Ford Motor Company and McDonald’s USA will soon be giving vehicles a caffeine boost by using part of a familiar staple in the morning routine, coffee beans, in vehicle parts such as headlamp housing.

Ford Motor Company and McDonald’s USA.

Probably the last thing the latest Ford Mustang needs is a shot of caffeine, but that’s what it’s getting. Right in the headlight.

Ford has discovered that coffee chaff, the dried skin of a coffee bean, when heated to high temperatures under low oxygen, can be turned into a durable material that, when mixed with plastic and other additives can be used to reinforce vehicle parts. The resulting components are about 20 percent lighter and require up to 25 percent less energy during the moulding process, and heat properties of the chaff component are significantly better than the currently used material.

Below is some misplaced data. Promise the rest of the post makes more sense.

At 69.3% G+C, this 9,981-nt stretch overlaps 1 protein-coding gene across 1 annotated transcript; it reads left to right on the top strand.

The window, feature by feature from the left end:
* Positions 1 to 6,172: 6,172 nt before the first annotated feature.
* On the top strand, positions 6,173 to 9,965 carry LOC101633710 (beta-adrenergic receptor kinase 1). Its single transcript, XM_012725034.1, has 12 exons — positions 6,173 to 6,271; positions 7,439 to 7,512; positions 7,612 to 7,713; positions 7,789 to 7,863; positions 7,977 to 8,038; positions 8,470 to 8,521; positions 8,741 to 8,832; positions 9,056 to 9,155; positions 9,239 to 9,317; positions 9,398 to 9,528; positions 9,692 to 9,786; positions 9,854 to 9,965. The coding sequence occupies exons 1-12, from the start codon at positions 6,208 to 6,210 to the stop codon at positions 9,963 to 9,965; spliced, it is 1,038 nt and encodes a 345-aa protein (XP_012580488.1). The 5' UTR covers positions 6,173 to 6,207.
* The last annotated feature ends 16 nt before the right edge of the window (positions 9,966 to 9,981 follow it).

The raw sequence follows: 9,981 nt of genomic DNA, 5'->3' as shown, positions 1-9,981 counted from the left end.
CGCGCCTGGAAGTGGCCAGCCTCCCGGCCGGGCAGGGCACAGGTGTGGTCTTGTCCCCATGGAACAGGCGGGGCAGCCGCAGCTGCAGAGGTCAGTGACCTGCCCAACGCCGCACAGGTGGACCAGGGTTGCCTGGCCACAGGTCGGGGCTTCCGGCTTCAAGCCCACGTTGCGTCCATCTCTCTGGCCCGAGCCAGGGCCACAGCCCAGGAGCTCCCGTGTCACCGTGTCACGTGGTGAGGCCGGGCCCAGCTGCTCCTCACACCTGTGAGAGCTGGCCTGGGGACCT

In the United States Ford has now done a deal with McDonalds to take much of the coffee residue from its restaurants, the grounds that most restaurants simply throw away, for this process. McDonalds is giving the residue to Ford free of charge.

The resulting material is being used to make headlight housings for its Lincoln Continental luxury cars and Ford plans to use it in a number of other models, including the Mustang.

Ford Motor Company and McDonald’s USA will soon be giving vehicles a caffeine boost by using part of a familiar staple in the morning routine, coffee beans, in vehicle parts such as headlamp housing.

Ford Motor Company and McDonald’s USA

It’s not the first time the car maker has used sustainable materials to build vehicles. More than a century ago Henry Ford used soybean-based plastics in his products. In more recent times Ford has used agave plants, dandelions, tomato skins and shredded money, among other materials, in its manufacturing processes.

By the way, if you feel like doing your bit coffee grounds are good for the garden, and most coffee shops will give you a bag of their grounds free of charge.

Published December 2019.

 

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